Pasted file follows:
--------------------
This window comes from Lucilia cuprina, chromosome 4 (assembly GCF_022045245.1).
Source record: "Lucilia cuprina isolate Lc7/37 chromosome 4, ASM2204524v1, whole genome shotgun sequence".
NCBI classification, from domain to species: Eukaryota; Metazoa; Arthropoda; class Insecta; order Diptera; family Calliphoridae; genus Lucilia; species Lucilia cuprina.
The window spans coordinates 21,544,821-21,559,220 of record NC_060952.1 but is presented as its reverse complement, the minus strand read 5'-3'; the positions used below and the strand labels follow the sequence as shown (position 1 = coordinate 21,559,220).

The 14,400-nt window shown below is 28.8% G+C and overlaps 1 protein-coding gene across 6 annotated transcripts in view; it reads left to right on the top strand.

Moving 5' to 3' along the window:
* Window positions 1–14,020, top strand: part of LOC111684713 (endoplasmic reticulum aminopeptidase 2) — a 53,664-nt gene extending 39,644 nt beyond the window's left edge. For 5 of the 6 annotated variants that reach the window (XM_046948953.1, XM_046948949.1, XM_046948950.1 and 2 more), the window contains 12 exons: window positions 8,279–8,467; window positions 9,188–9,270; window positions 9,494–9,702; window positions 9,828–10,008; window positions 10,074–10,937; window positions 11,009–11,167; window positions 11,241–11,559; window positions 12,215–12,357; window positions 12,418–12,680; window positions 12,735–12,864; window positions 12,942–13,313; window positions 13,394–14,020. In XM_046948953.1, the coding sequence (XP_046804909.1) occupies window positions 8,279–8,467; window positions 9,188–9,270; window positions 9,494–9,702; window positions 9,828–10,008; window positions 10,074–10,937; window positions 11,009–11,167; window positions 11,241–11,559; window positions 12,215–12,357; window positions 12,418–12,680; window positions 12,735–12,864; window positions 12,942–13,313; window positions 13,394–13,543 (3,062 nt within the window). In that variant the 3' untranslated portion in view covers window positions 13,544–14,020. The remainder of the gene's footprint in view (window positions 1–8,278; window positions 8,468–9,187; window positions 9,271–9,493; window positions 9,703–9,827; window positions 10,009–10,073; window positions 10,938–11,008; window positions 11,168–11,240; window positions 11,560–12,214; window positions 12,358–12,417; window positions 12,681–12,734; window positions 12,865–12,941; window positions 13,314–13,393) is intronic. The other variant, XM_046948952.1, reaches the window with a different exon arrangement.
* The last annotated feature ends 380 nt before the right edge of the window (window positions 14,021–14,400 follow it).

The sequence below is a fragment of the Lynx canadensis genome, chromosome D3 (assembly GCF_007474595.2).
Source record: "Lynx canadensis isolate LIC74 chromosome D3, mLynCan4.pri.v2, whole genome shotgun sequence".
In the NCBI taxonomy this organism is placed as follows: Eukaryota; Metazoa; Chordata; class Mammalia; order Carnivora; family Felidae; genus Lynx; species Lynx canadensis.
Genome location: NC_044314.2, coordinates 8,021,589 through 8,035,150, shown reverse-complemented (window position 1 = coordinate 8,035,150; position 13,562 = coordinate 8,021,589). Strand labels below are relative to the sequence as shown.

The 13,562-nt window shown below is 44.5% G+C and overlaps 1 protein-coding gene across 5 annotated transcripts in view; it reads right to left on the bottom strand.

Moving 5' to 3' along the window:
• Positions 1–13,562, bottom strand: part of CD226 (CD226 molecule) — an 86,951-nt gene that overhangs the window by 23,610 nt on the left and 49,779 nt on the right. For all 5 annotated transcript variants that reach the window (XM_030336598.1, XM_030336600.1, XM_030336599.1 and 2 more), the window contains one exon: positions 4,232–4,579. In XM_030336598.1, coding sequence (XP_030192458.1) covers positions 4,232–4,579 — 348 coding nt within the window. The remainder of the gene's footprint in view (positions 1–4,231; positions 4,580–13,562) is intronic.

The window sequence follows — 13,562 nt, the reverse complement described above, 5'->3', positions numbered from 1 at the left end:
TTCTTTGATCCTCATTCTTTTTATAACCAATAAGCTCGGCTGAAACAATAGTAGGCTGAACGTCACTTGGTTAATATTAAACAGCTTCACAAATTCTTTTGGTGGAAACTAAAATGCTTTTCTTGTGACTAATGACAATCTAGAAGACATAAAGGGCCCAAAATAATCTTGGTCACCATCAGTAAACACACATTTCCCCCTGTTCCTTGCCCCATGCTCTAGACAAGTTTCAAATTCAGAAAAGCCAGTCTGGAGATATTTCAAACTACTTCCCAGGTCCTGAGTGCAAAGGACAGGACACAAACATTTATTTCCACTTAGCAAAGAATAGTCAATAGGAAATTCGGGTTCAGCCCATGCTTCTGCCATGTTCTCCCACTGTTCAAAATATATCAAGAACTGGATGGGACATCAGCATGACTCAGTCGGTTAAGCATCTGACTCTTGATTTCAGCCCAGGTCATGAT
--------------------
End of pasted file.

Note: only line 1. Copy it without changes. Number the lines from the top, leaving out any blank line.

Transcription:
This window comes from Lucilia cuprina, chromosome 4 (assembly GCF_022045245.1).